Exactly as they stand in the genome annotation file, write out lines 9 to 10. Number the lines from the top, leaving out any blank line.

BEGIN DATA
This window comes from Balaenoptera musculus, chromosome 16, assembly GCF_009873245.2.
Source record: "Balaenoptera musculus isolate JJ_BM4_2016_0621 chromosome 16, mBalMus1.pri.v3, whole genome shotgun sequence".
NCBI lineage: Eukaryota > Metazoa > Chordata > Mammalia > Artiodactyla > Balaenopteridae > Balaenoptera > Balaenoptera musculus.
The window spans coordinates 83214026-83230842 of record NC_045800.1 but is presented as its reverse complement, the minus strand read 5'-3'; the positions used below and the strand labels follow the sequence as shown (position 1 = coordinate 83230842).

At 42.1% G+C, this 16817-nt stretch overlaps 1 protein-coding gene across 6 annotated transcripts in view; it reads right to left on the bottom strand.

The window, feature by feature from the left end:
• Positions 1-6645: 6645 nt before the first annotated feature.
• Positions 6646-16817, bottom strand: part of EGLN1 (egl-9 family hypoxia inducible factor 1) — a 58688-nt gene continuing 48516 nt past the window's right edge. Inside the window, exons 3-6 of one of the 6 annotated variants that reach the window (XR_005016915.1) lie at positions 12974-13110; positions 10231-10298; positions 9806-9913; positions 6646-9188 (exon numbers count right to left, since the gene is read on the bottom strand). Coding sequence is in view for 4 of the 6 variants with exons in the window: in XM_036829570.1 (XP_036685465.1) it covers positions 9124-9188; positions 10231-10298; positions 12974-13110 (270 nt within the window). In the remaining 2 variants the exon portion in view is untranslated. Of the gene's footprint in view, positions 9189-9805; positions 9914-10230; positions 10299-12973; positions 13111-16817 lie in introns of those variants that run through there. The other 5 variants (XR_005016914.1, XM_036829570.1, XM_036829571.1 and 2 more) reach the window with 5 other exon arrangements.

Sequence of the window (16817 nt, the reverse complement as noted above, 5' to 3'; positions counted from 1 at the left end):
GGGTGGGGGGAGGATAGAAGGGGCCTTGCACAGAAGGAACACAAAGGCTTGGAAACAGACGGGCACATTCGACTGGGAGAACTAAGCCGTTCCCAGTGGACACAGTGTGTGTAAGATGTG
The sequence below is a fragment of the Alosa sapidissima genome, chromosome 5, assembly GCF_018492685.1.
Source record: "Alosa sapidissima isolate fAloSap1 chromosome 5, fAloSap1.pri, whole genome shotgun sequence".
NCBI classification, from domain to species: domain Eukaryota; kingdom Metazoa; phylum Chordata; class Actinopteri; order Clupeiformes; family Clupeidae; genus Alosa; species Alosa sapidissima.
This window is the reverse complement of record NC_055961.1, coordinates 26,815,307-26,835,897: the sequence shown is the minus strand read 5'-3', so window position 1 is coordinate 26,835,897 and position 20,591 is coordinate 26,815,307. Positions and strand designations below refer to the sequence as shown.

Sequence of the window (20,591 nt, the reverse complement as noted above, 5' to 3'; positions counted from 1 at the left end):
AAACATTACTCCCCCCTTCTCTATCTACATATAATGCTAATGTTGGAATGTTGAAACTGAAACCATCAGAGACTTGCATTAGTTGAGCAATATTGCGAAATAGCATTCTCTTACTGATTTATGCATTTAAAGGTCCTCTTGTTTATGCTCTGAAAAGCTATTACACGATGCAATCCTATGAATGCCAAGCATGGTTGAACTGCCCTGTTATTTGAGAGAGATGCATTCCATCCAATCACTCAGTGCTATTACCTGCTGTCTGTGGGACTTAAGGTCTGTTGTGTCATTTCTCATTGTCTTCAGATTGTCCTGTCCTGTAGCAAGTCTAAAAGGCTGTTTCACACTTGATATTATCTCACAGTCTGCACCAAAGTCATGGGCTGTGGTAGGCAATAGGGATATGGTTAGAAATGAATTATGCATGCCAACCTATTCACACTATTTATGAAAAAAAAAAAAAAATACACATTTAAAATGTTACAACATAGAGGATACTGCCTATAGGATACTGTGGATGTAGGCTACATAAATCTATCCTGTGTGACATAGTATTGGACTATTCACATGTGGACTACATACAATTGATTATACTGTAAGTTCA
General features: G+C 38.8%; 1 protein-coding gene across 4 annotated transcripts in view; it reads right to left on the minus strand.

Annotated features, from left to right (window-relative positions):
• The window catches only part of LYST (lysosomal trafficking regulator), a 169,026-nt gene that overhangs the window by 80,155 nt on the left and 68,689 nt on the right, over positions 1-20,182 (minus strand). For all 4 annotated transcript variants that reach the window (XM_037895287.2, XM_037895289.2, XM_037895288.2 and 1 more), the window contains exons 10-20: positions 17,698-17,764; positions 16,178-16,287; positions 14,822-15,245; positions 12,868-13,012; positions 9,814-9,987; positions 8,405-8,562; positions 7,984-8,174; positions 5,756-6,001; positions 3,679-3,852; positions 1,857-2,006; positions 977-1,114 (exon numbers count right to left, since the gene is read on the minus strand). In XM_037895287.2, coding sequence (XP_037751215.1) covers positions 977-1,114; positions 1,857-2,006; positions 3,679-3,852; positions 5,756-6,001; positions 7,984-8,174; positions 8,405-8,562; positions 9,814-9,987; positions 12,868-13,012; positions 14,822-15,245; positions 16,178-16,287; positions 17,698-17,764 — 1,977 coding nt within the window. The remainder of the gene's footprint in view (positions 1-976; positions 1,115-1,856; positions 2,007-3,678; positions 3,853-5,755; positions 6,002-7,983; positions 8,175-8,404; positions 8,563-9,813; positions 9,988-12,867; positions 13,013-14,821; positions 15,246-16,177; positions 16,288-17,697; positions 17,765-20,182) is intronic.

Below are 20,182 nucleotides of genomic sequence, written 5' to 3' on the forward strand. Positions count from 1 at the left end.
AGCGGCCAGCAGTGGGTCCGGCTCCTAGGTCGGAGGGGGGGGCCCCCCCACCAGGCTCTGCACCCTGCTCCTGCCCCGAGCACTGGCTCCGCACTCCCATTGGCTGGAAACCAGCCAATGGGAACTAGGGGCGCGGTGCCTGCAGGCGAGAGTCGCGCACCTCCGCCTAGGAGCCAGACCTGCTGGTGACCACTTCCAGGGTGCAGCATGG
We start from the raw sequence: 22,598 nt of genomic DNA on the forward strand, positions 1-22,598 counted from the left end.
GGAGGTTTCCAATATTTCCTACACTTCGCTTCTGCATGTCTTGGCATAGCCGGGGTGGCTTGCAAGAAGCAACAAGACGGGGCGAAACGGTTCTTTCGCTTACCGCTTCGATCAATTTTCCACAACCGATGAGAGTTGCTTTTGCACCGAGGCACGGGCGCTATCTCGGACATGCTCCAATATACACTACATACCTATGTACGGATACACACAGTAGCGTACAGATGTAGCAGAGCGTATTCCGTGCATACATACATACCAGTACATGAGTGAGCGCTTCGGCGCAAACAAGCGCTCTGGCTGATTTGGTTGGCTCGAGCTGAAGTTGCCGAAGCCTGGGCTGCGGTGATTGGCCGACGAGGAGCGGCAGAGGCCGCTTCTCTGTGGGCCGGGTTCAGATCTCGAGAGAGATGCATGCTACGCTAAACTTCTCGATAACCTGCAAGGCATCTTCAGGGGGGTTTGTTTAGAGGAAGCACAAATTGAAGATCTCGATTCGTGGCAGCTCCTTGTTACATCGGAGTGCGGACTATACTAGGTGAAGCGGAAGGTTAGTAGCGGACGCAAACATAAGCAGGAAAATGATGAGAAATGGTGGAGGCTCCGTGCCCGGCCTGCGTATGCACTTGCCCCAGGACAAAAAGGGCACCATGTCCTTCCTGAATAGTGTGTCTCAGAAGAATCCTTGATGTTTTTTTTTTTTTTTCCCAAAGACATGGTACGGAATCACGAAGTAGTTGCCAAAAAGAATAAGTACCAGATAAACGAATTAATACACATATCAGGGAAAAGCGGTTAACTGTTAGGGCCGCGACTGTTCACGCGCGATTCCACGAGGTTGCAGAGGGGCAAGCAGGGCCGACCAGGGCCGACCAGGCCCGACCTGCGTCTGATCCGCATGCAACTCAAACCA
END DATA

Sequence of the window (16817 nt, the reverse complement as noted above, 5' to 3'; positions counted from 1 at the left end):
GGGTGGGGGGAGGATAGAAGGGGCCTTGCACAGAAGGAACACAAAGGCTTGGAAACAGACGGGCACATTCGACTGGGAGAACTAAGCCGTTCCCAGTGGACACAGTGTGTGTAAGATGTG